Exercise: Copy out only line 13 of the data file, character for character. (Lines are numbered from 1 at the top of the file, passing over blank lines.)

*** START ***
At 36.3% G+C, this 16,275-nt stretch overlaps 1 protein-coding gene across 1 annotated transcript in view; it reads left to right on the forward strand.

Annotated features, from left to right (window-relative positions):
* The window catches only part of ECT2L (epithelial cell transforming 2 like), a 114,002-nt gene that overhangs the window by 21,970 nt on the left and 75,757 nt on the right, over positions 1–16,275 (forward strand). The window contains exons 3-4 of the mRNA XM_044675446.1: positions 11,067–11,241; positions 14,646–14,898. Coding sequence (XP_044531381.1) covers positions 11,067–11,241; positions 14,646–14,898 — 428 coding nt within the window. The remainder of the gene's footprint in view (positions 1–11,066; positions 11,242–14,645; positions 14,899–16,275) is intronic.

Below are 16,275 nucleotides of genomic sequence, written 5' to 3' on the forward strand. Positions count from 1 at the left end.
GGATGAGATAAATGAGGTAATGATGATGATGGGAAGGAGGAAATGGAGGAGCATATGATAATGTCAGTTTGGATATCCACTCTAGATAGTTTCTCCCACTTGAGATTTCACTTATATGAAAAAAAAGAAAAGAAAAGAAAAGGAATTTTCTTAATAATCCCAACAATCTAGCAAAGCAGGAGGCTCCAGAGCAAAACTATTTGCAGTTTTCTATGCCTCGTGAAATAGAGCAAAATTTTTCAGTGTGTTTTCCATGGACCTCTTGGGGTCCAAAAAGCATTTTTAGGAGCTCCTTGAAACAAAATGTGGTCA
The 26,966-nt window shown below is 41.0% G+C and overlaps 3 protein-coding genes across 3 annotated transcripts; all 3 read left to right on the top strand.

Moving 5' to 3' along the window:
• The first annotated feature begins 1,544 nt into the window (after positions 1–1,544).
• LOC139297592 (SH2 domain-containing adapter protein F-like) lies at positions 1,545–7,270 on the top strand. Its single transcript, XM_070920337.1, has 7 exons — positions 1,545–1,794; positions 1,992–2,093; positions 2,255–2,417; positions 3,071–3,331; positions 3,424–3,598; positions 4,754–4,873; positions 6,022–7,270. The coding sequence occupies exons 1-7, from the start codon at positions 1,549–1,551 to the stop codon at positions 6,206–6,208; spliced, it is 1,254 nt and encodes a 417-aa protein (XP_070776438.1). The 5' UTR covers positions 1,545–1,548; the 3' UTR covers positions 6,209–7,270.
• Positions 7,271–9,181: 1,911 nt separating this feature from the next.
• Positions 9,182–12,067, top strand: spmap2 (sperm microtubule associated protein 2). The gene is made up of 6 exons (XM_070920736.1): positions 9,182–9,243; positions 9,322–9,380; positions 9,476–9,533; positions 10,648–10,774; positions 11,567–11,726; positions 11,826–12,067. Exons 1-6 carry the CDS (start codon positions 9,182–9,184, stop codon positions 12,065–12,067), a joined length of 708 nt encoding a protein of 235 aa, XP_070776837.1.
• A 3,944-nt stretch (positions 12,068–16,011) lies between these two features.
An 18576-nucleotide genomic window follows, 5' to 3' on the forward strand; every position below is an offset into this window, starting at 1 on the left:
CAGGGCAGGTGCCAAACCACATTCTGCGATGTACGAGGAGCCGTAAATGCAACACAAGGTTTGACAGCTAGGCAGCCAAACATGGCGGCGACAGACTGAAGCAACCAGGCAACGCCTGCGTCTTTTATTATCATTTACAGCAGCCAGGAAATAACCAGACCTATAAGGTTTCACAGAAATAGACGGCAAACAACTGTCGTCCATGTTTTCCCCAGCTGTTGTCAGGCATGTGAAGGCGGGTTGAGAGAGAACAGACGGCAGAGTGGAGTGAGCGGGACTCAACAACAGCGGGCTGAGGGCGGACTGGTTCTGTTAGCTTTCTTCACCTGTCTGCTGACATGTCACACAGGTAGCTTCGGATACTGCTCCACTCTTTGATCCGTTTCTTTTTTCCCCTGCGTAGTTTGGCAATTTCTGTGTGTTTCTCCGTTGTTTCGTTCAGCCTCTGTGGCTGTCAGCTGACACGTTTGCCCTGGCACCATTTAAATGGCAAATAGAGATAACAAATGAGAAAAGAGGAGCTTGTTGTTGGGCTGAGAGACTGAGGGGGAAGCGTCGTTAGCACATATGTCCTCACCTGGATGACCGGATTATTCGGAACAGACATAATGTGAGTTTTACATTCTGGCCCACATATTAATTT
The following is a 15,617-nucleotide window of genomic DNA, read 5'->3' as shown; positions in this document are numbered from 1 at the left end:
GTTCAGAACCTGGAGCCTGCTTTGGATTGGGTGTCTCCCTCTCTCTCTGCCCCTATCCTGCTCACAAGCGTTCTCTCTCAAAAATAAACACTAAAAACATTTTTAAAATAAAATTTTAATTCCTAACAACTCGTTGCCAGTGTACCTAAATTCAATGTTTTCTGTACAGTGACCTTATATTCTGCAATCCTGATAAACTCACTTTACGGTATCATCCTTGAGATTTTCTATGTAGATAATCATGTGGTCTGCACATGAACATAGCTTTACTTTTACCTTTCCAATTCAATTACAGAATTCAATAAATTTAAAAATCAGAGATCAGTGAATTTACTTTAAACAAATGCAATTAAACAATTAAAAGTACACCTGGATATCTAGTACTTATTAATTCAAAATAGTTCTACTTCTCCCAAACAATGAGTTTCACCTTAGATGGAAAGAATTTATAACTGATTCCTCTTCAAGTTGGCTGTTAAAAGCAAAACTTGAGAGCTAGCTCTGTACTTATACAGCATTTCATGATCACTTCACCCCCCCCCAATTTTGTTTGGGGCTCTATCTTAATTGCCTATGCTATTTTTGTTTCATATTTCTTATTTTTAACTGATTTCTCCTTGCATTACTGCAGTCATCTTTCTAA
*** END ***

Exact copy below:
An 18576-nucleotide genomic window follows, 5' to 3' on the forward strand; every position below is an offset into this window, starting at 1 on the left: